Official advice for New Zealanders living and travelling overseas

Trinidad and Tobago

ALERT - COVID-19: Do not travel overseas at this time. Due to the difficulty travellers are experiencing returning home, some New Zealanders overseas may need to stay safely where they are....Read more

ALERT - COVID-19: Do not travel overseas at this time. Due to the difficulty travellers are experiencing returning home, some New Zealanders overseas may need to stay safely where they are....Read more

  • Reviewed: 26 January 2021, 14:07 NZDT
  • Still current at: 17 April 2021

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COVID-19

We currently advise that all New Zealanders do not travel overseas at this time due to the outbreak of COVID-19, associated health risks and widespread travel restrictions.

The global situation remains complex and rapidly changing. International travel can be complicated with fewer international flights available and disruptions to transit routes and hubs. Any destination could experience a sudden increase in cases of COVID-19 and a heightened risk to travellers of contracting the virus. Strict health measures and movement restrictions could be imposed suddenly. Should you decide to travel despite our advice, be prepared to remain overseas longer than you intended. You should also be aware that your travel insurance may not cover travel disruption or medical expenses.

Managed Isolation and Quarantine in New Zealand
All travellers to New Zealand must undertake 14 days of government-provided managed isolation and quarantine (MIQ). Detailed information about MIQ requirements in New Zealand can be found at www.miq.govt.nz.

Pre-departure testing requirements for travellers to New Zealand
All travellers to New Zealand (excluding those from Antarctica, Australia and most Pacific Islands) must show evidence of a negative COVID-19 test result before departure. Detailed information about pre-departure testing requirements can be found on the Unite Against Covid-19 website here.

We recognise that some New Zealanders do continue to live and travel overseas. We continue to provide destination-specific advice about other safety and security risks below.

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Trinidad and Tobago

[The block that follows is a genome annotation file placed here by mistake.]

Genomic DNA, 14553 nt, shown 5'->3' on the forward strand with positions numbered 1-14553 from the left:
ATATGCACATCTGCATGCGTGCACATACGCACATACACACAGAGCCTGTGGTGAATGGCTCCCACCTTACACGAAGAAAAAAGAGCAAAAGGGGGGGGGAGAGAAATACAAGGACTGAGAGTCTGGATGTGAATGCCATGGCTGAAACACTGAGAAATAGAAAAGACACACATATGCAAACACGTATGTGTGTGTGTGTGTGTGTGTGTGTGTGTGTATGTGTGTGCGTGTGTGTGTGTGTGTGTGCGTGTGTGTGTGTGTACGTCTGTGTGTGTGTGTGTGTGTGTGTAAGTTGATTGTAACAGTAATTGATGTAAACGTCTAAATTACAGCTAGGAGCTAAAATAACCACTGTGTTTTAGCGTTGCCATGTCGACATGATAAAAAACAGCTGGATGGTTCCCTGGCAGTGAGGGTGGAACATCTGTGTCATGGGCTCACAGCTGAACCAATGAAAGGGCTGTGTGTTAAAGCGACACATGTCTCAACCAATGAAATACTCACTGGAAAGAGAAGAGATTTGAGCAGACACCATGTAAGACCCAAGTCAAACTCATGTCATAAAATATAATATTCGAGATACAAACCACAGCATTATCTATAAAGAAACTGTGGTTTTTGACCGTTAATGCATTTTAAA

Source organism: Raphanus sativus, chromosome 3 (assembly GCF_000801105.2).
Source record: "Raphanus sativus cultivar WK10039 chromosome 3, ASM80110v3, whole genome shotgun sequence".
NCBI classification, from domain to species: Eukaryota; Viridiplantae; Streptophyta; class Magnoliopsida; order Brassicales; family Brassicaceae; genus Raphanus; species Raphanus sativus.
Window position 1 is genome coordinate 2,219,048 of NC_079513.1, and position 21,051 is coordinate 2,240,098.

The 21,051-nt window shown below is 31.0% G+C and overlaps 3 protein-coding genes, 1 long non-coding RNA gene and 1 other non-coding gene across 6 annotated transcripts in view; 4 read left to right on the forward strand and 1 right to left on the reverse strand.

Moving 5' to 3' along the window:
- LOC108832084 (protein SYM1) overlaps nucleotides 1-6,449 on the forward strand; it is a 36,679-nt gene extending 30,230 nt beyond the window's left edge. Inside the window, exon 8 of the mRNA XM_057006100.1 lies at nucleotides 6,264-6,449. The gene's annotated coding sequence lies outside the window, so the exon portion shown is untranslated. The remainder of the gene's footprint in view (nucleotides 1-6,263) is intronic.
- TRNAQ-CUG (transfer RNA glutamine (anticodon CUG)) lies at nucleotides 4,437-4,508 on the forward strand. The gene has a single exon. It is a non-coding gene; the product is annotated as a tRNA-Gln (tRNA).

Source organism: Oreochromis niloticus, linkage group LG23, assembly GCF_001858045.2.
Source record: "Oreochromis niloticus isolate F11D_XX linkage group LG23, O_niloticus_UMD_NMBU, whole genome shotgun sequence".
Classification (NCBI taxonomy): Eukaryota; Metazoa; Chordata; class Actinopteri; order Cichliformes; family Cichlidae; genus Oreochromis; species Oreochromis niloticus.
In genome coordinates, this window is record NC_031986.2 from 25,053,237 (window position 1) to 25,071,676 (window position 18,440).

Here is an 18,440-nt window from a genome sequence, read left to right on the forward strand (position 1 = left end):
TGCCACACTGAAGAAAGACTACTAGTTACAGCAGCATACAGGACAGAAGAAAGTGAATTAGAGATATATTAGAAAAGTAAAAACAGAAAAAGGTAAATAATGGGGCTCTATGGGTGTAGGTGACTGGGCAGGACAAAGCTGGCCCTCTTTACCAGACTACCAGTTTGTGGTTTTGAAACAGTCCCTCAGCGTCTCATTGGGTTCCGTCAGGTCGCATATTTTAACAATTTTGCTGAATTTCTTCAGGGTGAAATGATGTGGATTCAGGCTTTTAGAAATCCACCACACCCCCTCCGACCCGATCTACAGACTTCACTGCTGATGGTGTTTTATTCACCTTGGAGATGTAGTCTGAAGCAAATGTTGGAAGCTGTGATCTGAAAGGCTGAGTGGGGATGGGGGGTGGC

Temporary Post Closure
Due to the increasing suspension of airlinks and unprecedented operational pressures, New Zealand has temporarily withdrawn staff from its Embassy in Bridgetown (accredited to Trinidad and Tobago). Consular services in country are unavailable until further notice.

New Zealanders who require emergency consular assistance should contact the 24/7 Consular emergency line on 0800 30 10 30 (within New Zealand) or +64 99 20 20 20 (outside of New Zealand) or email cons@mfat.govt.nz.

Terrorism
Terrorist attacks are possible in Trinidad and Tobago. New Zealanders in Trinidad and Tobago are advised to pay close attention to personal security at all times. Keep informed of potential risks to safety by monitoring the media and other local information sources about possible security threats. We recommend following any instructions issued by the local authorities and exercising vigilance.

Violent crime
There is a high level of violent crime in Trinidad and Tobago, including armed robbery, sexual assault and murder, particularly in the inner city neighbourhoods east of Port of Spain’s city centre, downtown Port of Spain (including the docks), Sea Lots, Belmont, Laventille, Morvant, Beetham, Barataria, Queens Park Savannah and Lady Young Road. Foreigners have been victims in the past. Tourists and foreigners are often affected by petty crimes, such as pickpocketing, bag snatching and car theft, which increases during holiday periods such as Christmas and Carnival.